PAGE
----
Python Interview with a Meta/Facebook engineer

Watch someone solve the group anagram problem in an interview with a Meta/Facebook engineer and see the feedback their interviewer left them. Explore this problem and others in our library of interview replays.

Interview Summary

Problem type

Group Anagram

Interview question

Given an array of strings strs, group the anagrams together. You can return the answer in any order. An Anagram is a word or phrase formed by rearranging the letters of a different word or phrase, typically using all the original letters exactly once.

Interview Feedback

Feedback about Meta Nougat (the interviewee)

Advance this person to the next round?
Thumbs upYes
How were their technical skills?
How was their problem solving ability?
What about their communication ability?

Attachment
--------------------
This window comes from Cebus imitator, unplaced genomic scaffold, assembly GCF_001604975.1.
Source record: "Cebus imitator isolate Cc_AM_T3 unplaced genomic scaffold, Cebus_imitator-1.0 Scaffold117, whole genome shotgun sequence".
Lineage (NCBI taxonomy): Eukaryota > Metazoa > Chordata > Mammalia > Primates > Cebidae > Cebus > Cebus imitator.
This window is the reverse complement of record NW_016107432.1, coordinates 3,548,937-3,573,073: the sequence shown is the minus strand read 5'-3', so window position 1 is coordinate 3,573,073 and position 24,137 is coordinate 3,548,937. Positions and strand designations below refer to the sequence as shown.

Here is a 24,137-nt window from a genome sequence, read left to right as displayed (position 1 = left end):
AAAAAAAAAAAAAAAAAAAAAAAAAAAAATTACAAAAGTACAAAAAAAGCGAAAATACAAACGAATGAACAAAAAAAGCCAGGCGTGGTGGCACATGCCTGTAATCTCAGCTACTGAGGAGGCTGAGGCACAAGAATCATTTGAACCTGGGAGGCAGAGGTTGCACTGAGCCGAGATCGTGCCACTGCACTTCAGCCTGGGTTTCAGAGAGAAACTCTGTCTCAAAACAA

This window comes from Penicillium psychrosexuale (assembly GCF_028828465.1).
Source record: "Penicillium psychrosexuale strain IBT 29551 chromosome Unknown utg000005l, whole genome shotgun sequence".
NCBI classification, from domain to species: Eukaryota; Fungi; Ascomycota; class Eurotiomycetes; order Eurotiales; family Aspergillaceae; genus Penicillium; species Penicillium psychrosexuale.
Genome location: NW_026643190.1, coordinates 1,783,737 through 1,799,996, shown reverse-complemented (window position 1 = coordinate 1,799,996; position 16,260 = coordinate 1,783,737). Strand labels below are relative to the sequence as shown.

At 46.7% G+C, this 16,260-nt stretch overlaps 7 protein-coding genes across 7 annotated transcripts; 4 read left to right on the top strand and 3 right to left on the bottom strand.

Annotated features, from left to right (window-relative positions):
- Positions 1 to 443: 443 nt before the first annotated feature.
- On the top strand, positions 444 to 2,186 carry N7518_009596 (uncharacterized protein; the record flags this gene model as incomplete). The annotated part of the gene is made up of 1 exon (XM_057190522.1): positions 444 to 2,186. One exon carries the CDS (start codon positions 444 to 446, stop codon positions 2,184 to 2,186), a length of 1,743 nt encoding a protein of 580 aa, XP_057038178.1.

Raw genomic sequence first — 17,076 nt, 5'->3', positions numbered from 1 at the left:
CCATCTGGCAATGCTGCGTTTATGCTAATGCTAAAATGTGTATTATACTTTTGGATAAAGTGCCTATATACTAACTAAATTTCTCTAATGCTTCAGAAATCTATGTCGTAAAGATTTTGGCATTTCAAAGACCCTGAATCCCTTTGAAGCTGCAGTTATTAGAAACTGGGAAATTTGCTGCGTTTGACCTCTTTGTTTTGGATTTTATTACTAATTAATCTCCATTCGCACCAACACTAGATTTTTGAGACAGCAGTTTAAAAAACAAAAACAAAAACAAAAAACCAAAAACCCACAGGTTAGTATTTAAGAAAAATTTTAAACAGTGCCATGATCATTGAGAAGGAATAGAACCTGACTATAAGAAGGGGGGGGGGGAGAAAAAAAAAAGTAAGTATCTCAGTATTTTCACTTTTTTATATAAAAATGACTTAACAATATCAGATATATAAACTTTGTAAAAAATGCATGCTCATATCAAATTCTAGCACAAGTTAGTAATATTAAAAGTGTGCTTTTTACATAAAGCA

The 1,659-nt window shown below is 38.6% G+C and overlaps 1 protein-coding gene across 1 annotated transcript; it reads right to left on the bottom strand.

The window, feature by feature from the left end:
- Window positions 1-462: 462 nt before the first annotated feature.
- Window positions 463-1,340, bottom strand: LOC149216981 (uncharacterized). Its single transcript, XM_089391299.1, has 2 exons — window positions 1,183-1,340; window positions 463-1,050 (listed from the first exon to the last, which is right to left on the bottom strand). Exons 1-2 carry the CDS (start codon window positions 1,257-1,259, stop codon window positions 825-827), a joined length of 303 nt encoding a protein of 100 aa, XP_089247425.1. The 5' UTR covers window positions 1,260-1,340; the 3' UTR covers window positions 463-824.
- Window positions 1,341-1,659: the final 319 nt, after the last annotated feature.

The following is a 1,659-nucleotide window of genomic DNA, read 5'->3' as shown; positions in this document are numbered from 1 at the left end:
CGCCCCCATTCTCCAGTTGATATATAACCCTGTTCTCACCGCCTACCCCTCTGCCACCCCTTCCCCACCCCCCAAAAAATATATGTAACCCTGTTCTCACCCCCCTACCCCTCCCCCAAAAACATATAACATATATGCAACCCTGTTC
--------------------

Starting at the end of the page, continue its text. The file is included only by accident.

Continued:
Strengths: + TC came up with optimal approach for both problems. + TC wrote easy to follow code. + TC correctly analysed the complexity. + TC wrote bug free code for first problem. Improvement Areas: - Articulation could have been better for second problem. - TC could have more clearly analysed the complexity of first problem.

Feedback about Red Maelstrom (the interviewer)

Would you want to work with this person?
Thumbs upYes
How excited would you be to work with them?
How good were the questions?
How helpful was your interviewer in guiding you to the solution(s)?

Interview Transcript